The Cream of the Crop

To those critics who say that the American auto manufacturers cannot build world-class quality cars, we say just look at the recently released Vehicle Satisfaction Scores by Tustin, California-based AutoPacific, Inc. The scores, (which reveal owner satisfaction levels with new 2001 model year cars and light trucks) pointed to a new brand leader, the venerable "Standard of the World" Cadillac. The General Motors division took the crown from last year's leader, the Lexus division of Toyota.

Based on surveys of 34,000 owners of new 2001 vehicles acquired in September through November, 2000, the (Vehicle Satisfaction Score) VSS ratings record satisfaction with vehicles overall, as well as with some 40 features important to a vehicle's operation, comfort and safety. The VSS study is an industry benchmark for objective new vehicle buyer and lessee satisfaction.

Though Cadillac did capture the VSS brand crown, the study still held plenty of good news for Lexus and Toyota. The individual vehicle model registering highest overall satisfaction was the Lexus LS 430 sedan, the successor model to the 2000 Lexus LS 400 that took the title one year ago. In addition to the LS 430, which was the winner in the Premium Luxury segment, the corporate combination of Toyota and Lexus had five segment leaders: Toyota Avalon in the Premium Mid-Size class, Toyota Camry in the Mid-Size class, Toyota Prius in the Alternate Fuel Vehicle class and Toyota Tundra in the Large Pickup Truck class.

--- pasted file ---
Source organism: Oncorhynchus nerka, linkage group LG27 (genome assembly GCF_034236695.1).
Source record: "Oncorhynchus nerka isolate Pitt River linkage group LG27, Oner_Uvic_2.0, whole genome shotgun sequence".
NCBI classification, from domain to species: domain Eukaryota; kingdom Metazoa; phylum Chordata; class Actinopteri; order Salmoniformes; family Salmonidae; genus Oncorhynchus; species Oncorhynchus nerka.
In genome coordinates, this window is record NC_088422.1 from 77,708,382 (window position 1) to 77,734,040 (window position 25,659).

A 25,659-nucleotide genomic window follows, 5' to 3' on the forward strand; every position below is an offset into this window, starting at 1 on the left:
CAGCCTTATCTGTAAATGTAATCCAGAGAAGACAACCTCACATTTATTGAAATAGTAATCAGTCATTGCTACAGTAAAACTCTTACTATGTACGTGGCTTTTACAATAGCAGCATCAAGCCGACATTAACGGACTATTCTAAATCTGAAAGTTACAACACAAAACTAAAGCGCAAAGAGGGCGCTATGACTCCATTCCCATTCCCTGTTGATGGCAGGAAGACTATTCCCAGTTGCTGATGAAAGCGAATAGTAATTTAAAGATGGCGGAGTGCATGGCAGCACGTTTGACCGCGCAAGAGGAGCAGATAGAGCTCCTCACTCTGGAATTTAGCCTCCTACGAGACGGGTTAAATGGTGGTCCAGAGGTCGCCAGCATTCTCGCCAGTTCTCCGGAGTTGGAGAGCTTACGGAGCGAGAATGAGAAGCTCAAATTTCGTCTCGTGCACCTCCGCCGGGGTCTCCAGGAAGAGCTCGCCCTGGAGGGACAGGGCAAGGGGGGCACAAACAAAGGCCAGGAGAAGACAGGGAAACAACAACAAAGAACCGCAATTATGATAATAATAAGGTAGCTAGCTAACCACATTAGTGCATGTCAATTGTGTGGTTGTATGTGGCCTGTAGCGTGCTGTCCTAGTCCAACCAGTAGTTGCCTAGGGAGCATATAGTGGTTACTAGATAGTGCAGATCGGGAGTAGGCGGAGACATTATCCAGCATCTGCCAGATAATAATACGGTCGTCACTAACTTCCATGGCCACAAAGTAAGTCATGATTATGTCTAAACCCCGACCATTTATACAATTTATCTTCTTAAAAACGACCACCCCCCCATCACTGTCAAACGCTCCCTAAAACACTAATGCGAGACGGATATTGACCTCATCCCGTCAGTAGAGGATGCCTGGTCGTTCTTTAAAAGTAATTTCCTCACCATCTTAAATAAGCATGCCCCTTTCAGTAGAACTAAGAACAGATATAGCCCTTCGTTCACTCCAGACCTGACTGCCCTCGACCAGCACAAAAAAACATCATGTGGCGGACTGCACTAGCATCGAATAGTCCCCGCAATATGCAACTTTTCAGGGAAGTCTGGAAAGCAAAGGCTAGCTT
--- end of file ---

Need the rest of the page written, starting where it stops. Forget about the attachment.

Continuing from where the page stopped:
While Toyota-Lexus took the most top spots, there was also glory for Ford and General Motors in the survey. Ford Motor Company had four representatives among the segment leaders, three of which were trucks. The Ford Excursion was named tops in the Large Sport Utility class; Ford F-150 Super Crew led the Four-Door Pickup Truck segment and the Lincoln Navigator was top scorer among Luxury Sport Utility vehicles. The Navigator was also the highest ranking truck overall. Ford's single car winner was the Ford Mustang in the Sporty Car class.

General Motors scored segment-topping honors in the Luxury Car class with the Cadillac DeVille and in the Full-Size Van segment with the GMC Savana and Chevrolet Express in a dead heat. Like General Motors, Nissan scored three segment wins. Its Infiniti I30 tied with Acura's RL as best among Contemporary Luxury Cars. The Nissan Quest was the surprise winner among Minivans, and the Nissan Frontier was the segment leader in the Compact Pickup Truck class.

DaimlerChrysler scored two segment wins with wildly different types of vehicles. The Mercedes-Benz SLK was the winner in the Sports Car class, while the Jeep Grand Cherokee was named best among Mid-size Sport Utilities. Honda hit paydirt in two categories: the Acura RL, as mentioned, tied the Infiniti I30 in the Contemporary Luxury Car class, and the Honda Civic, not surprisingly, took honors in the Compact Car category. Hyundai put Korean carmakers in the elite for the first time by taking the top prize in the Compact Sport Utility segment.

In addition to establishing segment winners, VSS also establishes numerical ratings for virtually every passenger car and light truck in the North American market. Among passenger cars, following LS 430 as top scorer was the Cadillac DeVille in second place, BMW 7-Series third, Toyota Avalon fourth and Mercedes-Benz S-class fifth. Among light trucks, ranking second behind Lincoln Navigator was the Ford Excursion, followed by the Lexus RX300 in third, GMC Yukon fourth and Acura's new MDX sport utility fifth.

As the survey showed, vehicles from all around the world are getting better than ever.

Luigi Fraschini observes the automotive scene from behind the wheel of a word-processor located in Cleveland.